Stamkos named to Canada's Olympic team, St. Louis left off
WINNIPEG - Lightning coach Jon Cooper said he is not going to worry about how Marty St. Louis will handle being left off Canada's Olympic team.
"It's wasted energy," Cooper said. "Knowing Marty, this is probably going to motivate the snot out of him."
On a day the Tampa Bay organization should have been celebrating the seven players it will send to next month's games in Sochi, Russia - Steven Stamkos (Canada); Valtteri Filppula and Sami Salo (Finland); Radko Gudas and Ondrej Palat (Czech Republic); Richard Panik (Slovakia); and Kristers Gudlevskis (Latvia) -- most of the talk was about those staying home.
In another shocker, D Victor Hedman was let off Sweden's team. G Ben Bishop last week was excluded from the U.S team.
"I'm not going to say we're going to make the playoffs, but if it started today we'd be in," Cooper said. If you look at the three guys who are driving the bus at each position of our team, it's Ben Bishop, Victor Hedman and Marty St. Louis. It's a shame the hockey world is not going to see any of those guys play in February.
St. Louis' situation is the most intriguing. Tampa Bay general manager Steve Yzerman is Canada's executive director and held the same job in 2010 when St. Louis was left off Canada's gold-medal team.
St. Louis wasn't happy about it then, and he has made it clear how much he wanted to play in this year's Olympics, acknowledging that at age 38 this probably is his last shot. With 17 goals, 38 points in 42 games and with the way he elevated his game after Stamkos was injured, he put himself firmly in the conversation.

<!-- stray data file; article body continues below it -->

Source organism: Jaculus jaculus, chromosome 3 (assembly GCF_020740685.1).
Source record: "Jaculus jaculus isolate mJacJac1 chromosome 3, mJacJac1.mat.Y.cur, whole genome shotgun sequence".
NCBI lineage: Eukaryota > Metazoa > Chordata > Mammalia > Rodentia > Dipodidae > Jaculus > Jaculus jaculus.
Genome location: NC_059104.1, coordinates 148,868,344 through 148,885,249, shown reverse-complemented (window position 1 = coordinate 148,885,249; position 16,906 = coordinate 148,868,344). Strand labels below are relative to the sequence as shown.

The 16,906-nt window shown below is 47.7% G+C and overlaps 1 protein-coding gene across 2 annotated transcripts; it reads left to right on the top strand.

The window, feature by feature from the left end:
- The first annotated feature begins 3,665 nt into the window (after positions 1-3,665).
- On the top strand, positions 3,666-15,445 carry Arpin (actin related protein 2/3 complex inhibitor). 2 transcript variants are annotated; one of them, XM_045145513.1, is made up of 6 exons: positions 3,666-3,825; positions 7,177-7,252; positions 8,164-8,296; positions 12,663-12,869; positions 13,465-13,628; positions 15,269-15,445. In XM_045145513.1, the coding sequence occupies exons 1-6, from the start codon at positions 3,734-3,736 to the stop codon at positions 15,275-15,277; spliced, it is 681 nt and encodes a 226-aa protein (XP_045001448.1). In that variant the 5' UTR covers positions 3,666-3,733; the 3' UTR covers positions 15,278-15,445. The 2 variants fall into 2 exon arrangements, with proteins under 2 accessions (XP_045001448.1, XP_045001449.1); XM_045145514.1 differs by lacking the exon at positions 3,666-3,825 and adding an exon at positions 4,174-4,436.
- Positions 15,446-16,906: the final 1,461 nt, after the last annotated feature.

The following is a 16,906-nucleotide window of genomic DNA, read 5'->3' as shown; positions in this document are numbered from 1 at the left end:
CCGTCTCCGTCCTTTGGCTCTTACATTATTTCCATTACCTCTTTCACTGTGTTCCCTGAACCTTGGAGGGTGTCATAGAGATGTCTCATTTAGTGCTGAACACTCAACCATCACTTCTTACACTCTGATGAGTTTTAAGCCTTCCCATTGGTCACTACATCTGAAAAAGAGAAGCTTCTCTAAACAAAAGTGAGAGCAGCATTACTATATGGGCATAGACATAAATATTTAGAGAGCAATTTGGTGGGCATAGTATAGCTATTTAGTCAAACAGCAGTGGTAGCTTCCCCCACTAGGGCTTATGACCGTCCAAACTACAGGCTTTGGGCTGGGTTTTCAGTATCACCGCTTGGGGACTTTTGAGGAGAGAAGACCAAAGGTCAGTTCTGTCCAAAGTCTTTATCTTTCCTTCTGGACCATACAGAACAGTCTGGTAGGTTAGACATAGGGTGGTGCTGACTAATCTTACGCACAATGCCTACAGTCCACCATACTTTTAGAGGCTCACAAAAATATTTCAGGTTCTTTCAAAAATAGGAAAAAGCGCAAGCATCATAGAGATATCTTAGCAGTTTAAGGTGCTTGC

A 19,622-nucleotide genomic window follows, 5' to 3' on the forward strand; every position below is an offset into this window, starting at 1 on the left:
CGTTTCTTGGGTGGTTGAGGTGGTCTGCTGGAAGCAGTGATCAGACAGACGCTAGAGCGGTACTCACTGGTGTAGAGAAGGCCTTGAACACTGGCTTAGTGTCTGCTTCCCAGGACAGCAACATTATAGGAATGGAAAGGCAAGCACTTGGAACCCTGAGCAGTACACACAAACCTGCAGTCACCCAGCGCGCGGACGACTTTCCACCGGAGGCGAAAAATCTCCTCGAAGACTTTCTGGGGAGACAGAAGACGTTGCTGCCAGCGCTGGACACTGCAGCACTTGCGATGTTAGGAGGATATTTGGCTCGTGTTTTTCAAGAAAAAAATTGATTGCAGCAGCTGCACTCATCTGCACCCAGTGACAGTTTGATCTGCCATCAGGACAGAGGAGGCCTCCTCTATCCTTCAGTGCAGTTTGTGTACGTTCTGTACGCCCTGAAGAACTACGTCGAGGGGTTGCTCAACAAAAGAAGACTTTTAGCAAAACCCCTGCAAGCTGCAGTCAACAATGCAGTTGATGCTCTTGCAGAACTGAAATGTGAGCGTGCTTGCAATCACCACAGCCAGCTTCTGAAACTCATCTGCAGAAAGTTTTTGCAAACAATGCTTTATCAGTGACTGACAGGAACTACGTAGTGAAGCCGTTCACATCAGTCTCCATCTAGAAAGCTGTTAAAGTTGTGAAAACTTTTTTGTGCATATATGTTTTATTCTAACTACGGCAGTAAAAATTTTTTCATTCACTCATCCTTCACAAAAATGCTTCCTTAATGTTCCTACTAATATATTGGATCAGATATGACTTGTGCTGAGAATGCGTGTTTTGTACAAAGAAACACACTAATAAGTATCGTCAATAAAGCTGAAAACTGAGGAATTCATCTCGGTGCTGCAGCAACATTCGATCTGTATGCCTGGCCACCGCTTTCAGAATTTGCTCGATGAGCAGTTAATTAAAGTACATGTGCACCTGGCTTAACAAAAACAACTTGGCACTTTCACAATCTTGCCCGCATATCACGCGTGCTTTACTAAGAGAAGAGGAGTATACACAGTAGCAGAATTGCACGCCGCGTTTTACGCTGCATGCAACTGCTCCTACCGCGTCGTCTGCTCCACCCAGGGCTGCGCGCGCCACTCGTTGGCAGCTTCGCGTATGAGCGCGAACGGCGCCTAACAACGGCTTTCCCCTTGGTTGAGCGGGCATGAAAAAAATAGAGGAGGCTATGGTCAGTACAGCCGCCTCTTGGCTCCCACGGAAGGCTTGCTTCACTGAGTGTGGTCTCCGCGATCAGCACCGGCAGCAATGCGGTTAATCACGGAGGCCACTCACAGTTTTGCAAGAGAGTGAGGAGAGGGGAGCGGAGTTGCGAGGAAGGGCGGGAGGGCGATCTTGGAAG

But reports out of Canada said the Olympic coaching staff led by Red Wings coach Mike Babcock wasn't sold on St. Louis, and it was unclear if Yzerman, because he is St. Louis' GM, recused himself from those debates.
Either way, the news, delivered by phone by Yzerman, in Toronto to make the Olympic team announcement, was crushing for St. Louis, who declined to talk to reports before the game with the Jets at the MTS Centre.
"It's tough," said Stamkos, whose own participation depends on his recovery from a broken right tibia. "I don't know what more you can do or expect from him to be able to make the team. It's tough to see Marty as upset as he was. He worked extremely hard to get an opportunity to put himself in the mix."
Asked if he was worried about how the news would affect St. Louis' play, Stamkos said, "Time will tell. This was very near and dear to his heart."
Yzerman, in a television interview with Canada's TSN network, said his phone call to St. Louis "was not one I was looking forward to doing," though he did not get into specifics about why St. Louis was left off the team.
"Personally, it's a very difficult decision," Yzerman said. "It was a tough one in 2010 as well. He's an outstanding hockey player and a high-character person."
That is what the Lightning is counting on.
"He's human, so I don't care if you're one year in the league or 20, he's disappointed as we all are," Cooper said. "But he's a pro, and if there's one guy who can handle it, it's Marty."
"Hopefully, he can bounce back," Stamkos said. "We really need him on this team. He's been carrying the load. He's our leader. He's a warrior, a competitor. He's going to come out stronger, I think."